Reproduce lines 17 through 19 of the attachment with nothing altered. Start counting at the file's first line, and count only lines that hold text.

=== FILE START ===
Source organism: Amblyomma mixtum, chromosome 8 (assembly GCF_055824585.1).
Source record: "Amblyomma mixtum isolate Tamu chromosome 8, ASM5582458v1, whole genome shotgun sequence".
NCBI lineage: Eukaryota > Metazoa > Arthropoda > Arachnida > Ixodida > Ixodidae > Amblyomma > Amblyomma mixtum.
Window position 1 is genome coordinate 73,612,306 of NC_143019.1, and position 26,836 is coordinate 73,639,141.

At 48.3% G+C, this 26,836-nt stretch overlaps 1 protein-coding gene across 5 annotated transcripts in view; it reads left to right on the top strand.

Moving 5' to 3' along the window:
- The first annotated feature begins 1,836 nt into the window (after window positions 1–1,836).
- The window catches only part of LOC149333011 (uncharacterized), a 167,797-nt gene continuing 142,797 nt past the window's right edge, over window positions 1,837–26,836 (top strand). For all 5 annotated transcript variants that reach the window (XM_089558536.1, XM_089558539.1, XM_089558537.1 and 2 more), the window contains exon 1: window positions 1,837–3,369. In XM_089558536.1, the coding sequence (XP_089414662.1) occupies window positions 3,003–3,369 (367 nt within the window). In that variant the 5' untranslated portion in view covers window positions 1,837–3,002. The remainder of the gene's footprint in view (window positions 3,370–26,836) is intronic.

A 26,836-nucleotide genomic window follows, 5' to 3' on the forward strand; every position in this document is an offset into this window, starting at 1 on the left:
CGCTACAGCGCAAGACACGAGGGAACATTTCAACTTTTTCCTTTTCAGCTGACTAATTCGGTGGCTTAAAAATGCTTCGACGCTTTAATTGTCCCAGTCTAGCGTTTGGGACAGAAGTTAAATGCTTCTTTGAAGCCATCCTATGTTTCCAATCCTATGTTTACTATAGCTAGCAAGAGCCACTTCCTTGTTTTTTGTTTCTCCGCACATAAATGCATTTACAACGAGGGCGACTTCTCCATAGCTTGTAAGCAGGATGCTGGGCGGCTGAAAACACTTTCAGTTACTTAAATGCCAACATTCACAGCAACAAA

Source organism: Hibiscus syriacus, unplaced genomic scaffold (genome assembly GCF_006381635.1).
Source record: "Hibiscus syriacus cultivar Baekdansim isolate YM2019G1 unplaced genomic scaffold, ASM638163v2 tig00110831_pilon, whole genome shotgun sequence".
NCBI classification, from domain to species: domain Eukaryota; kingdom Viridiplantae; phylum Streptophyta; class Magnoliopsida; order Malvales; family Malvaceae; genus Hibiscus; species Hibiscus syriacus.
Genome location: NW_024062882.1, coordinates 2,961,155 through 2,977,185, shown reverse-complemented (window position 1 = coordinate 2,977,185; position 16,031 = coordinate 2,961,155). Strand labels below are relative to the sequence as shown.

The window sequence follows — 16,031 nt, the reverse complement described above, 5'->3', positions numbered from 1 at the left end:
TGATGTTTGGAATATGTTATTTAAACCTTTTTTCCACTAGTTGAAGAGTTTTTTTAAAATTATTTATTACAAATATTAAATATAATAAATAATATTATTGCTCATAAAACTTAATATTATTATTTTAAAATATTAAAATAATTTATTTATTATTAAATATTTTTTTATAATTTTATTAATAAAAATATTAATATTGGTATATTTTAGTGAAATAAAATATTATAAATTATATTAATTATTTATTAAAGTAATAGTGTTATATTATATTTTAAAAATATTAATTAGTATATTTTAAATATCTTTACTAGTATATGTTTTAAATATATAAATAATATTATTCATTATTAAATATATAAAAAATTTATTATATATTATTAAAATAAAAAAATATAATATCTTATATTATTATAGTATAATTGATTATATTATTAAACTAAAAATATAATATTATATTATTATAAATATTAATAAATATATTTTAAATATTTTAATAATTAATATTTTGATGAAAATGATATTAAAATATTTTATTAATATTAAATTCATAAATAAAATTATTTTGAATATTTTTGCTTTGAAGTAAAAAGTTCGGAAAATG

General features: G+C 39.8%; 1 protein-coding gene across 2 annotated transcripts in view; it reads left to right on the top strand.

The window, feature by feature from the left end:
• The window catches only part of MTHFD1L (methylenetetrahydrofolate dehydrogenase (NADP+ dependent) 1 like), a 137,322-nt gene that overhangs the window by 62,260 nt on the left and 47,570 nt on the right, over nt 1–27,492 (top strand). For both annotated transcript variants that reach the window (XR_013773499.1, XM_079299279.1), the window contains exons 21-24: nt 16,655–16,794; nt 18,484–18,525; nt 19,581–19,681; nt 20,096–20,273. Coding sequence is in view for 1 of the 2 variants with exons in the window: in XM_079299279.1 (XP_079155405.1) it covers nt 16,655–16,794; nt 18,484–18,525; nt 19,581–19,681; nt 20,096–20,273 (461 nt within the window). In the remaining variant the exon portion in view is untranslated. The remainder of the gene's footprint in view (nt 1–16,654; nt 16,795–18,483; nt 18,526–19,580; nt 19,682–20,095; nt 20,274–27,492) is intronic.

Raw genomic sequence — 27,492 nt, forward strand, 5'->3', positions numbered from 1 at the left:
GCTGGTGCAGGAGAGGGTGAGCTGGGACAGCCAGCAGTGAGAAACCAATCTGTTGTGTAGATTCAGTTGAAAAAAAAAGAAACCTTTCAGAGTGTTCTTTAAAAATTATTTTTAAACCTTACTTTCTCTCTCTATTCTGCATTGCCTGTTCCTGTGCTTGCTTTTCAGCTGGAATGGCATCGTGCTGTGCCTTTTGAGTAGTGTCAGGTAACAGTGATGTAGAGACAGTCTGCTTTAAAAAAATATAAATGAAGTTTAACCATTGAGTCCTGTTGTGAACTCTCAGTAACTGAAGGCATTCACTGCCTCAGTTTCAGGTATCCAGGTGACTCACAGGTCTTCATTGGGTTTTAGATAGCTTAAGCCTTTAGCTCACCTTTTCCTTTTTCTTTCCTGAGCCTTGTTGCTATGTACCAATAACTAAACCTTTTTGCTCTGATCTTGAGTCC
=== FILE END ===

General features: G+C 39.8%; 1 protein-coding gene across 2 annotated transcripts in view; it reads left to right on the top strand.

The window, feature by feature from the left end:
• The window catches only part of MTHFD1L (methylenetetrahydrofolate dehydrogenase (NADP+ dependent) 1 like), a 137,322-nt gene that overhangs the window by 62,260 nt on the left and 47,570 nt on the right, over nt 1–27,492 (top strand). For both annotated transcript variants that reach the window (XR_013773499.1, XM_079299279.1), the window contains exons 21-24: nt 16,655–16,794; nt 18,484–18,525; nt 19,581–19,681; nt 20,096–20,273. Coding sequence is in view for 1 of the 2 variants with exons in the window: in XM_079299279.1 (XP_079155405.1) it covers nt 16,655–16,794; nt 18,484–18,525; nt 19,581–19,681; nt 20,096–20,273 (461 nt within the window). In the remaining variant the exon portion in view is untranslated. The remainder of the gene's footprint in view (nt 1–16,654; nt 16,795–18,483; nt 18,526–19,580; nt 19,682–20,095; nt 20,274–27,492) is intronic.